A certain flair for embellishments reigned this Milan Fashion Week, perhaps as a reaction to looming uncertainty.
Against the backdrop of Italy’s general elections which spurred a tense social and political debate in the country, and the ongoing global crises, designers zhuzhed up their offering, embedding crystals, fringes and sequins, and providing a mood-boosting jolt.
At Bottega Veneta, Matthieu Blazy closed his sophomore show with knit dresses in busy, exotic jacquards and contrasting curtains of fringe, while Luke and Lucie Meier had cascades of sparkly fringes, crystal embroideries and mirror appliqués worked for all genders. Massimo Giorgetti, too, had wedding bands and dangling crystals pierced to boxy blazers at MSGM.
Tokyo James’ runway glowed with sparkly black designs. The British Nigerian designer sent out trousers, jeans and other pieces embedded with green or blue sparkles, and added lots of lacy ruffles to black leather dresses and jackets. Other leather and denim pieces clinked with round hoops, like earrings. James said his inspiration was outer space in all its black and sparkling beauty.
The showrooms and presentation spaces around Milan were also swimming in sequins and other sparkly add-ons to clothing and accessories.
At Balestra, Sofia Bertolli Balestra, creative chief of the family-owned company, wore a bright blue sequin shift dress with Superga sneakers as she showed off the brand’s latest designs.
There was a long cape, trousers and a cropped top that matched her dress, and yet another cape covered in fabric orchids. The latter was an adaptation of a design that Bertolli Balestra’s grandfather, Renato Balestra, had made as a couture design for the Queen of Thailand.
There were also stretchy sequin skirts and sarong-style skirts with matching bra tops, and other styles adorned with paillette fringes. One black pleated dress, originally worn by Pat Cleveland, was held in place by straps covered in crystals that had been arranged in a herringbone design. It was blindingly bright and attention-grabbing.
Gianluca Capannolo continued to channel his love for midcentury divas, be they Mina performing on national TV or Patty Pravo dancing the night away at the ‘60s Piper club in Rome. Puffy short frocks sprouted floral embellishments crafted from bioplastics; caftan-like flowing numbers in fluid silk, often trimmed in Marabou feathers, were accessorized with giant hoop earrings and necklaces protruding coral-like twigs.
Over at Des Phemmes, designer Salvo Rizza, who has secured a strong distribution footprint globally since launching in 2019, went heavy on crystals dotting the entire lineup, including on a men’s boxy suit and camp shirt, and sequins arranged in floral motifs that recurred throughout.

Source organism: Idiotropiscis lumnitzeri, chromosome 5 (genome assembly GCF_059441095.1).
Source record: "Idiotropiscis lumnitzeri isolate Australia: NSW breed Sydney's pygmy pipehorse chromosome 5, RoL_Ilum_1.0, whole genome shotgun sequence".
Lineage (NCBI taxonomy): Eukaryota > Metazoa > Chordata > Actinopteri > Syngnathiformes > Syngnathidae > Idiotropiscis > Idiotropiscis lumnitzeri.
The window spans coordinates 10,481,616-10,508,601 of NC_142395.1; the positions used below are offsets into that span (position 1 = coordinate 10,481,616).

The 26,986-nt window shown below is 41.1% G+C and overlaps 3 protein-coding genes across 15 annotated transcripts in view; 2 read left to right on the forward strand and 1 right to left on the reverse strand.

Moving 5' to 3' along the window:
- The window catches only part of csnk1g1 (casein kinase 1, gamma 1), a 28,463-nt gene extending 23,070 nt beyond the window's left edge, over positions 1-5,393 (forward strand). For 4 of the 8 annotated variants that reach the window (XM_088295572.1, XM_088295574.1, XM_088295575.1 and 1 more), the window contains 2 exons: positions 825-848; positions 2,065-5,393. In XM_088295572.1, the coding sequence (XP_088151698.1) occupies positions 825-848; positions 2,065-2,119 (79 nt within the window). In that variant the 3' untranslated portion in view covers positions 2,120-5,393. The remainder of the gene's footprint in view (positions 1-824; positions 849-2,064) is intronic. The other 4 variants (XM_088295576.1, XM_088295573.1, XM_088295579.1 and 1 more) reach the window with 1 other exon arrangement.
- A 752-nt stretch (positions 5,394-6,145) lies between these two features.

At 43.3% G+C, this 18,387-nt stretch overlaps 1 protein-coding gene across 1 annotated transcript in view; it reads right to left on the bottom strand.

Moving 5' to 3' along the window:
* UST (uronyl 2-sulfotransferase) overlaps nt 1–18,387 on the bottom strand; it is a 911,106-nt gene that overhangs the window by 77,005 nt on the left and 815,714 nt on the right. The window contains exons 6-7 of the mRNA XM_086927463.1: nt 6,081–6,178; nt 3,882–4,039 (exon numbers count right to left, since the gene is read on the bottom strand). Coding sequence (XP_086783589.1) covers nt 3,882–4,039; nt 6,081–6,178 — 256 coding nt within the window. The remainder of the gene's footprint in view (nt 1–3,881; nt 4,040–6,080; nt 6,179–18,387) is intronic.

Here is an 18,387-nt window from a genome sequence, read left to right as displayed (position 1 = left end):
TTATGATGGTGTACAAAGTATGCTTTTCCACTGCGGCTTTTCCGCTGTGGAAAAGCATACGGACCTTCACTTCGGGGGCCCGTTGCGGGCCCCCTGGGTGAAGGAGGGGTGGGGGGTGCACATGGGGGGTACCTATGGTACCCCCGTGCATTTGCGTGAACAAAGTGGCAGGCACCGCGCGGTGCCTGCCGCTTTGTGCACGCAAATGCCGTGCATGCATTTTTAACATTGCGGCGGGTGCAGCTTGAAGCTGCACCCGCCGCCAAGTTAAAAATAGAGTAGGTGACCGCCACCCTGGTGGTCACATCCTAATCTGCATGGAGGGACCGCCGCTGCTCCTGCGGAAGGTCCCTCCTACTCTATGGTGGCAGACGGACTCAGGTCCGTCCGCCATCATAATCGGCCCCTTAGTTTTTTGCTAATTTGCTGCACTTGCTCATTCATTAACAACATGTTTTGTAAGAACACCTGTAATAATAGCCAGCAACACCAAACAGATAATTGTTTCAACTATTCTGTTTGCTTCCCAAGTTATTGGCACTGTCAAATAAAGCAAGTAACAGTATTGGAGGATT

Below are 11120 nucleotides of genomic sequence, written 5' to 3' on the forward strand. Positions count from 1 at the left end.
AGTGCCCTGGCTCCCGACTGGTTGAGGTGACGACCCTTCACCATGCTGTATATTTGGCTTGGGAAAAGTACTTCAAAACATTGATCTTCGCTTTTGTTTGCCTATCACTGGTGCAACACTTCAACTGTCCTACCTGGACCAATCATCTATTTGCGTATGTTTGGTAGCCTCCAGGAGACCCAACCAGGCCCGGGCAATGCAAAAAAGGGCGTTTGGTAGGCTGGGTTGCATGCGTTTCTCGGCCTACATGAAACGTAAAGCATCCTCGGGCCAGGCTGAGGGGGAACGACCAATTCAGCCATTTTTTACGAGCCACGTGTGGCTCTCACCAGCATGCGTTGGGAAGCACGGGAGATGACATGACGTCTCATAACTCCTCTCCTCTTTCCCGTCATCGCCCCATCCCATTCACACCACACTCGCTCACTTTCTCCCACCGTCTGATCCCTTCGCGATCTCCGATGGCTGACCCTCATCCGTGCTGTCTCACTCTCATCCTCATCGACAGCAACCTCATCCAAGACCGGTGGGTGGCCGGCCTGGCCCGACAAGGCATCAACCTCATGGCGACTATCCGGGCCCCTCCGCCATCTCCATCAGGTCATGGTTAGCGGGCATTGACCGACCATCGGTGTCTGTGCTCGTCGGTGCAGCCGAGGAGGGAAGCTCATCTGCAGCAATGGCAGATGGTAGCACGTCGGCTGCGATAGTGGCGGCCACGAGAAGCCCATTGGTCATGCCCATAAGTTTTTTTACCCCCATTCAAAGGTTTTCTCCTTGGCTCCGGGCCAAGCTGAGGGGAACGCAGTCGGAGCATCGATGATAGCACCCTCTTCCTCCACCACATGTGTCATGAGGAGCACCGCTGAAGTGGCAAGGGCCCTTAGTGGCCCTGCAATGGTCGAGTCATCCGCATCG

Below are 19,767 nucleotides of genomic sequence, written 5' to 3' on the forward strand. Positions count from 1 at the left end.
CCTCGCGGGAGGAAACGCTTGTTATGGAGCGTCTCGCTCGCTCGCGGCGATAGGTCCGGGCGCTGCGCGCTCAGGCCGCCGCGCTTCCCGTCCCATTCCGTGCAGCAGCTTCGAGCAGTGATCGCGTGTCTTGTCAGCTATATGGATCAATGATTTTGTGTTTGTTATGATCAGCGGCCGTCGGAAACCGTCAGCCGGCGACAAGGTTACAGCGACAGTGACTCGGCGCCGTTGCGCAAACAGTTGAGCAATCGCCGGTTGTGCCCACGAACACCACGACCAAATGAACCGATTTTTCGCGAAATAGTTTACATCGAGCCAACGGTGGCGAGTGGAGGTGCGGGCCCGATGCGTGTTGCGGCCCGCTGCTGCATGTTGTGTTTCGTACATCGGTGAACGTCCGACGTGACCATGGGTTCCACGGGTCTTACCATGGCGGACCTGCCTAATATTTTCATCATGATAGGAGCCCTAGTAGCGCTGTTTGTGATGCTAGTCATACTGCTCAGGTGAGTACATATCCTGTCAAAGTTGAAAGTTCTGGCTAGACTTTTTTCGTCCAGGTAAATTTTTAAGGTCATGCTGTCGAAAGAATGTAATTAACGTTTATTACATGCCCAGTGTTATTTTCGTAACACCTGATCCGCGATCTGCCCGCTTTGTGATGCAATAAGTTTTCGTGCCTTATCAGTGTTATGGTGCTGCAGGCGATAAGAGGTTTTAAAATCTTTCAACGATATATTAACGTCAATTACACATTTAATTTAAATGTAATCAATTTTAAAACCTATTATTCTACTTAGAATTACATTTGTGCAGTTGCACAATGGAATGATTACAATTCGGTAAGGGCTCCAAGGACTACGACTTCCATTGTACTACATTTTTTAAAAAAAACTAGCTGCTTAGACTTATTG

Rizza offered day-to-night attire befitting city girls and boys always up for a last-minute party invite. He did so by channeling a refined attitude that also had a sensual touch, as in see-through midi skirts covered in rich blooming twigs or lacey crop tops, and with urban gear — loose jeans and pocketed overshirts subtly dotted in crystals.
In keeping with her playful and oftentimes surrealist touches, designer Vivetta Ponti reprised her signature tromp l’oeil hand motif for a skin-baring collection that was unusually daring for her.
Crystal-heavy hands holding rubies provocatively placed on the bosom or hips graced tailored pantsuits, denim-on-denim sets featuring puffy-sleeved jackets, and bustier mini frocks. She went as far as having hands molded from metal used as a surrealist bra with Swarovski straps, while miniskirts featured a heart-shaped front panel decorated with chunky rhinestones.
Other designers played the decorative game more subtly.
Case in point, Drome’s looks were more casual, but also sparkled with shiny buckles, metal grommets and sequins. Drome’s creative director Marianna Rosati took imaginary characters riding the New York subway as her inspiration, and showered one dress with canary yellow sequins (that character might have opted for a taxi cab rather than the subway) and lots of leather pieces adorned with buckles, shiny zips and whipstitching. One white leather jacket had three zippered layers so it could be worn long or short.
Rizza’s pal Christian Boaro was mindful of his recently launched Chb brand’s commercial viability. He complemented his non-gendered roomy tailoring, sculptural frocks and penchant for skin-tight lace blouses and bras with decorated pieces, including a standout cape covered in sequins and trimmed in feathers, which was sported by a male model in look book images.
A lean tunic-like see-through dress featured sparkly rhinestones, while the signature bralettes came in a new crystal bearing rendition. The collection’s balance of sharply tailored frocks with cutouts, sartorial wear and the new decorative bent is winning buyers over, the designer said. With a new distributor in tow, Boaro’s expecting the brand to gain international retail appeal.
Lisa Von Tang had women-about-town in mind. She provided them with unfussy special pieces, easy to pack and throw on for a cocktail party upon landing in Shanghai or New York.
The Singapore-born creative who showed in New York last season has decamped to Milan where she plans to stay for the foreseeable future. Von Tang’s party attire was centered on pajamas and undergarments as in liquid-looking spaghetti dresses and midi gowns, as well as halter neck frocks and body-hugging Chinese-inspired Qipao options trimmed in ostrich feathers or jacquard silk pajama sets that exuded sophisticated mischievousness. It complemented a minimal collection of alluring daywear presented at the art-filled Rossana Orlandi Gallery.